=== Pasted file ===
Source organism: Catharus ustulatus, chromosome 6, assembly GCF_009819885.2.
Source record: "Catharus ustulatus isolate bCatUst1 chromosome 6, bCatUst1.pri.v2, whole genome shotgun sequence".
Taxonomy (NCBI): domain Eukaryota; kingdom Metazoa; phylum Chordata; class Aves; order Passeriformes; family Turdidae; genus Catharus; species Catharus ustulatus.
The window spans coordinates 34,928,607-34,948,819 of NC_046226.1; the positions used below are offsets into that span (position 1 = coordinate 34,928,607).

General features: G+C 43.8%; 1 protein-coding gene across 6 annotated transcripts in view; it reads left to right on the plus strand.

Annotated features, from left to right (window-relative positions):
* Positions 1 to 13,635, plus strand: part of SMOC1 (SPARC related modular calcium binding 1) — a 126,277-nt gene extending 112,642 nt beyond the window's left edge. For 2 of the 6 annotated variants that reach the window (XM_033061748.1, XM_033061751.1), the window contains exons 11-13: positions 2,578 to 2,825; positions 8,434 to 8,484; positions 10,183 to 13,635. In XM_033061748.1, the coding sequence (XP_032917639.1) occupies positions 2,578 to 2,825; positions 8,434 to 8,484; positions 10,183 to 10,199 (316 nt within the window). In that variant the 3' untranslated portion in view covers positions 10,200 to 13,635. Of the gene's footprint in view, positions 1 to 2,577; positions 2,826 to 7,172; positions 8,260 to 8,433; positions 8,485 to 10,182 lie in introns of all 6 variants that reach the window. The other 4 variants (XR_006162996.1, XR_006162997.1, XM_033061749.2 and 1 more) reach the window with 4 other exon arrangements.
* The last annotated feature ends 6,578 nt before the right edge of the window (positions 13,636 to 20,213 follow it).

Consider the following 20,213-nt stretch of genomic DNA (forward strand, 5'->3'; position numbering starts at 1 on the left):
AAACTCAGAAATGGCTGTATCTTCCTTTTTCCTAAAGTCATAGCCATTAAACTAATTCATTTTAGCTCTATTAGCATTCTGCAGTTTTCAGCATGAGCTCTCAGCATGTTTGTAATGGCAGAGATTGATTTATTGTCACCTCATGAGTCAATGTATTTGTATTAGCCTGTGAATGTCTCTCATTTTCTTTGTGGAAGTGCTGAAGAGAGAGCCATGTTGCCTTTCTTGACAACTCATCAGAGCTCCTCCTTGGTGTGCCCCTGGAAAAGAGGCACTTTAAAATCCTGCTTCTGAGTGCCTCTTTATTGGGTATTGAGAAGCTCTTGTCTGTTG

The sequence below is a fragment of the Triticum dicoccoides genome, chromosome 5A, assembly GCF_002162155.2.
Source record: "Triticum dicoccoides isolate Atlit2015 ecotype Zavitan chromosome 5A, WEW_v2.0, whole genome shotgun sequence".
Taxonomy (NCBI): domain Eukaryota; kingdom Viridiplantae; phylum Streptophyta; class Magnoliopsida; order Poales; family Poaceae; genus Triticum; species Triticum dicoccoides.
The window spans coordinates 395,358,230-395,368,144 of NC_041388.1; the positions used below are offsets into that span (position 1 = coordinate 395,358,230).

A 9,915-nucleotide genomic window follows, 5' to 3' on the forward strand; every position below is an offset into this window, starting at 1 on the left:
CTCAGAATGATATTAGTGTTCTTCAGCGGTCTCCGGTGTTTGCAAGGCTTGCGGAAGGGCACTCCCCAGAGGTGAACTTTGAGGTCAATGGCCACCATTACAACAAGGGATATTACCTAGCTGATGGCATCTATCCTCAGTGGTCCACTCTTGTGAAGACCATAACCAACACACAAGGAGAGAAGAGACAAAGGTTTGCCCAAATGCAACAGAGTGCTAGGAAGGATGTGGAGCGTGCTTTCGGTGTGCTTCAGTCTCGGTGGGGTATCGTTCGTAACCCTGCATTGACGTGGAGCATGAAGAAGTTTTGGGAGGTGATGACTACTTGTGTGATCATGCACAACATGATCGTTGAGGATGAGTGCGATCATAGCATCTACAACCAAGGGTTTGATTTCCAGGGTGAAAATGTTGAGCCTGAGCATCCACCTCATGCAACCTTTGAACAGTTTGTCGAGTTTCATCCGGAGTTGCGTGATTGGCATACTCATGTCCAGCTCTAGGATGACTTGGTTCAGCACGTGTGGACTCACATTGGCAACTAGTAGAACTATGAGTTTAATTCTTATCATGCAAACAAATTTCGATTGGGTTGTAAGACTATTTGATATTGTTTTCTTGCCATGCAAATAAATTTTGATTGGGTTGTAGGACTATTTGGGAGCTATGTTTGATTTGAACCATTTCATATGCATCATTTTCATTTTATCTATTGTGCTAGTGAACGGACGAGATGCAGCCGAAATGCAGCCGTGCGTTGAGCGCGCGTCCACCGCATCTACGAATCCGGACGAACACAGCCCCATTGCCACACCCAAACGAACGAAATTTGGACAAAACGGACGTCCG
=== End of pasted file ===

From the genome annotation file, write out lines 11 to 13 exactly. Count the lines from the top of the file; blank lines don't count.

The sequence below is a fragment of the Triticum dicoccoides genome, chromosome 5A, assembly GCF_002162155.2.
Source record: "Triticum dicoccoides isolate Atlit2015 ecotype Zavitan chromosome 5A, WEW_v2.0, whole genome shotgun sequence".
Taxonomy (NCBI): domain Eukaryota; kingdom Viridiplantae; phylum Streptophyta; class Magnoliopsida; order Poales; family Poaceae; genus Triticum; species Triticum dicoccoides.